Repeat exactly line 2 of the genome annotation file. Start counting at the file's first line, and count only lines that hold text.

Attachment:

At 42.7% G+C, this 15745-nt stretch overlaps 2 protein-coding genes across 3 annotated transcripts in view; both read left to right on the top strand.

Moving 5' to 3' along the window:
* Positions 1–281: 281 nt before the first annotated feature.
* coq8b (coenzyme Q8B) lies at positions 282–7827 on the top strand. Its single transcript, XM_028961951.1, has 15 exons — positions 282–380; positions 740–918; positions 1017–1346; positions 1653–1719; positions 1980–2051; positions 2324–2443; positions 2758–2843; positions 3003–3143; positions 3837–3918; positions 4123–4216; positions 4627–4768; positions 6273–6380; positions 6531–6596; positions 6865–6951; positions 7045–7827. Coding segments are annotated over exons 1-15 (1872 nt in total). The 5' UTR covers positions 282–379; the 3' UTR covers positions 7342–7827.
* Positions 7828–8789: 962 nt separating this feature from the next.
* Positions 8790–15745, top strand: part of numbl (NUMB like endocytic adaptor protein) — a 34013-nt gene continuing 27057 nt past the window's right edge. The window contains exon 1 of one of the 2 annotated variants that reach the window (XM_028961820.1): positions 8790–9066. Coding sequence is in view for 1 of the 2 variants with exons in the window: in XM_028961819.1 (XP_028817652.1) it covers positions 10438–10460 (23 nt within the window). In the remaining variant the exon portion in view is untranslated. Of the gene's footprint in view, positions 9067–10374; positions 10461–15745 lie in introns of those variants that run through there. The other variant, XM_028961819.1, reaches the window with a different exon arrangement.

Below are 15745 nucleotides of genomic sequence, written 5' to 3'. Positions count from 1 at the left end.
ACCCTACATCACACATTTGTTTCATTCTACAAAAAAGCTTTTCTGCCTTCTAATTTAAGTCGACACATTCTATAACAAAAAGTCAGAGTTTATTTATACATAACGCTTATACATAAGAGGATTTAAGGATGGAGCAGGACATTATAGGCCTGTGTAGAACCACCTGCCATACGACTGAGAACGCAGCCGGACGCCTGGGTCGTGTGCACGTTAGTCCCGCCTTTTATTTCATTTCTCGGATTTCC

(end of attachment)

Moving 5' to 3' along the window: